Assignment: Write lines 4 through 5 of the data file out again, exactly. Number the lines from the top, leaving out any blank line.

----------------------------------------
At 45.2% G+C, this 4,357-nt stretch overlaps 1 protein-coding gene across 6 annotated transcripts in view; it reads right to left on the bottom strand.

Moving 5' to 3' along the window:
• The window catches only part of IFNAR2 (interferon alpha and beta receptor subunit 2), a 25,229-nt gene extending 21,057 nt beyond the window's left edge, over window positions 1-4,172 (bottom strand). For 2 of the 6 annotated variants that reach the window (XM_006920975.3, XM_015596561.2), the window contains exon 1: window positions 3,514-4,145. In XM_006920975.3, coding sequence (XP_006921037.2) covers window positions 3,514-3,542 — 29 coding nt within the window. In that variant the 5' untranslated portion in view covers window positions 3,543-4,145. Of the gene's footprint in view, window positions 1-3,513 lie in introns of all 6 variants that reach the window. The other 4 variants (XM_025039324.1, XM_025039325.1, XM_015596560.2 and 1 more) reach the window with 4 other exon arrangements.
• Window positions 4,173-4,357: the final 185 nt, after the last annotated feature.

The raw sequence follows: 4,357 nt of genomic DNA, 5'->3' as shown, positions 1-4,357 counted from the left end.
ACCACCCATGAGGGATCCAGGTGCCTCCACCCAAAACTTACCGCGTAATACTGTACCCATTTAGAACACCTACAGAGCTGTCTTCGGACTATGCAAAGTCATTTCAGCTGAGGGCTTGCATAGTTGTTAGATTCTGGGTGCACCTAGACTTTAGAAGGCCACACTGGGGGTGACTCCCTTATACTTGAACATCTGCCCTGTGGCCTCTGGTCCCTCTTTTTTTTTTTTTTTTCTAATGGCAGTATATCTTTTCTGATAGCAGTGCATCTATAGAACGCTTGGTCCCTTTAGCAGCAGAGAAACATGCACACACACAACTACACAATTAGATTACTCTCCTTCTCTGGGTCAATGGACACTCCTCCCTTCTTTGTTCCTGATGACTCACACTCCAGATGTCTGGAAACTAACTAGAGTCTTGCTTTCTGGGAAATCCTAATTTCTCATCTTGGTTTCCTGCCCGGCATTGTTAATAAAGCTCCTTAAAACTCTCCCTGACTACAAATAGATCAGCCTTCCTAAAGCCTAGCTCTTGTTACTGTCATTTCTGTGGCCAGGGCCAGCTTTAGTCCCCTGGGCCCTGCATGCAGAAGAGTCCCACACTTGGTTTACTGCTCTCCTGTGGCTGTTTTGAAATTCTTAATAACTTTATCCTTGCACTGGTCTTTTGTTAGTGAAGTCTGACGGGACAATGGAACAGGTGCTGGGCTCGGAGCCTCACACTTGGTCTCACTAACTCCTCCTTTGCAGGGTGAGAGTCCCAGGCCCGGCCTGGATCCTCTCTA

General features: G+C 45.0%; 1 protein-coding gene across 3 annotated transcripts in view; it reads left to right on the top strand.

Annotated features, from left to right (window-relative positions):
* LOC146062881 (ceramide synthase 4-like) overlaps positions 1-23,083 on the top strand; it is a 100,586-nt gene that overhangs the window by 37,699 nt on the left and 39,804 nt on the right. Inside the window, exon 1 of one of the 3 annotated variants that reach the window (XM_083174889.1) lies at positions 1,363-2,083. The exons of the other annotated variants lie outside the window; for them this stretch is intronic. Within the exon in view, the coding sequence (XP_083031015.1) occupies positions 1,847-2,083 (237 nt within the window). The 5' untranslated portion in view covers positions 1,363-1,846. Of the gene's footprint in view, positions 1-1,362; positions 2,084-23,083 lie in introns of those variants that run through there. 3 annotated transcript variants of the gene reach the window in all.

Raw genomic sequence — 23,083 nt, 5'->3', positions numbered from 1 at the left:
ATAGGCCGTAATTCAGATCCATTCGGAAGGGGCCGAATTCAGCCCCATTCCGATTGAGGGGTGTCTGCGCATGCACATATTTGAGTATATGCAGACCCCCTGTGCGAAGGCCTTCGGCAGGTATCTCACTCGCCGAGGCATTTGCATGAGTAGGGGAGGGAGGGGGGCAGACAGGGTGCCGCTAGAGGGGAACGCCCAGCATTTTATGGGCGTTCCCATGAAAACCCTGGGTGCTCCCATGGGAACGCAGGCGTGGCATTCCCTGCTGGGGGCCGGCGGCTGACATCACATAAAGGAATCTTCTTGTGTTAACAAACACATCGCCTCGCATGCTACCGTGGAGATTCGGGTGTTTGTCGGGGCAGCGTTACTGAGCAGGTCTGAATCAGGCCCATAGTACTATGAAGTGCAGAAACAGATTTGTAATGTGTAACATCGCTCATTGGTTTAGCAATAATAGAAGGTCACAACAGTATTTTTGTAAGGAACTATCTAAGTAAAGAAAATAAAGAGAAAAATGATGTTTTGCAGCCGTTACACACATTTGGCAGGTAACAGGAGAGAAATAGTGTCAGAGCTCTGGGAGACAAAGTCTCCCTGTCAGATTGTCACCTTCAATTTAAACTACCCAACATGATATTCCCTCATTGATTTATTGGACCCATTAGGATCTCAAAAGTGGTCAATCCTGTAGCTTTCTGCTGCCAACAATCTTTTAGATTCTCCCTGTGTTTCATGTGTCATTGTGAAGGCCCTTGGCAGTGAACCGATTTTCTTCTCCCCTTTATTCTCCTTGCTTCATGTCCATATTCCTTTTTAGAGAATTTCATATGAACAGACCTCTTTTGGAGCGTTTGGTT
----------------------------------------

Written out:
• Window positions 4,173-4,357: the final 185 nt, after the last annotated feature.

The raw sequence follows: 4,357 nt of genomic DNA, 5'->3' as shown, positions 1-4,357 counted from the left end.